VhaVenda’s fighting spirit

2016-09-11 06:04
Fosta Madziba receives a blow from his opponent during traditional fist fighting at the VhaVenda Royal Heritage Festival. The king was in attendance. Picture: Leon Sadiki

Fosta Madziba receives a blow from his opponent during traditional fist fighting at the VhaVenda Royal Heritage Festival. The king was in attendance. Picture: Leon Sadiki

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Seated in a small, white marquee on one side of a makeshift boxing ring, which is merely a circle formed by spectators, VhaVenda King Toni Mphephu Ramabulana rested after leading thousands of his subjects on a 14km walk from Thohoyandou to Nandoni Dam, an exercise aimed at encouraging healthy living.

At the end of the walk, the king sat and enjoyed a show of indigenous knuckle-fist fighting, known as musangwe, on Friday.

At 35°C by noon, the faint onshore breeze from the expansive Nandoni Dam got swallowed by the sweltering heat, but this did little to deter the high-spirited fighters exchanging blows uphill by the waterside.

The cracking sound of bare knuckles and heavy punches reigned supreme as men covered in blood and sweat displayed their skill and valour. After all, they had a king to impress among a throng of vivacious and cheering spectators. Every fighter seemed desperate to be awarded the trophy for the best pugilist, awarded by the king himself.

On rare events like today, women are allowed to watch musangwe.

“Traditionally, women are not allowed to watch musangwe, except for events like this. It is decided upon at the discretion of the king. So, you can say, only once a year women get to see men exchange blows, but this is traditionally an activity exclusive to men,” explained Venda chief Livhuwani Matsila.

“It is different today in that the VhaVenda people have come together to celebrate their heritage and their kingdom in one place with their king,” he said.

Musangwe is one of the celebrated and popular traditional activities in Venda areas.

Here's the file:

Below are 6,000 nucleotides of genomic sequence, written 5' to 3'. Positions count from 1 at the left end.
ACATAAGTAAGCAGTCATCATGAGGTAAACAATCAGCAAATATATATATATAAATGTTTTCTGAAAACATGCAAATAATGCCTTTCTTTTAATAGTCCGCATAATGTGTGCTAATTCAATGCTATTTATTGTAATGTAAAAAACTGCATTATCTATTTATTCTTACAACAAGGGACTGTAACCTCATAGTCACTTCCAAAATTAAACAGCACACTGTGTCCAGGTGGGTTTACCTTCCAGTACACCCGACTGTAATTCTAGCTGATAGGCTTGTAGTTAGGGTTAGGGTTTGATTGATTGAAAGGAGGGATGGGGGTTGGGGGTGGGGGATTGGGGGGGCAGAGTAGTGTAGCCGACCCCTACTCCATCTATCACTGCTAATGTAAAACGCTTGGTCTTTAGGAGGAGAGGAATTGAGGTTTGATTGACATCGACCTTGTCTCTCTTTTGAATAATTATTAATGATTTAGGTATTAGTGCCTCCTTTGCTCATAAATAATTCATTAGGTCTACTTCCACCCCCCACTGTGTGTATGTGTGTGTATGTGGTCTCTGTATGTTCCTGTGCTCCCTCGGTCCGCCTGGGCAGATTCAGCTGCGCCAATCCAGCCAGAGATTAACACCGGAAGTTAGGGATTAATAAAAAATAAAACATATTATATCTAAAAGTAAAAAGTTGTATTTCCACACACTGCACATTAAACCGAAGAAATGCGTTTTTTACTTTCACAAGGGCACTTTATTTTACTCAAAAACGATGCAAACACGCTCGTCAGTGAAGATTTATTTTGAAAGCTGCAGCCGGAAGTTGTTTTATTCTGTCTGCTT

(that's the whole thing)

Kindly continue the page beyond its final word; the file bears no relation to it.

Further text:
Although the games often leave opponents bruised or see them removed on stretchers, it must end in the ring. The opponents cannot take their fight anywhere else.

“The boxing is aimed at instilling respect among our boys. They know that their opponents are not their enemies, but that their fighting is part of celebrating our culture. Beyond culture, musangwe and our heritage weekend bring about a huge commercial boost to our small businesses, such as streets vendors, while tourism benefits massively. All hotels and guesthouses are fully booked this week,” Matsila said.

Friday’s event was part of the annual heritage weekend in the Venda region, which ended with the Royal Heritage Music Festival that attracts more than 15 000 people annually.

Things, however, started warming up with about 10 000 people attending the walk and staying on for musangwe.

This was the same day that was earlier planned for Mphephu Ramabulana to be traditionally crowned and officially awarded a recognition certificate of kingship by President Jacob Zuma.

This event was interdicted a week ago by Mphephu Ramabulana’s 25-year-old niece, Masindi Mphephu, who is contesting the throne of the VhaVenda kingdom.

While the court interdict was successful and the coronation event was stopped, the court explained that it did not affect the position of incumbent king, pending the outcome of a court hearing that has not yet been scheduled.

So, as he sat watching men sweating in the traditional boxing ring, Mphephu Ramabulana knew he had his own battle awaiting him – in court.

The king will take on his own niece in a continuing dispute over who should lead the VhaVenda kingdom.

Mphephu Ramabulana would not be drawn into the tribal leadership dispute, saying he was happy to be out and about spending his day with the community.

“I am really humbled by the support from my people. This fun walk was meant to foster unity among all of us and promote a healthy lifestyle,” he said.

“I promise all my people that I will continue to lead them with honour and integrity. With the unity exhibited at this event, it is clear that together, we can achieve a lot,” he said.

Matsila said the pending court matter “has no bearing whatsoever on the status of the king”, adding that communities came in numbers “as if nothing had happened in court” only a week before.


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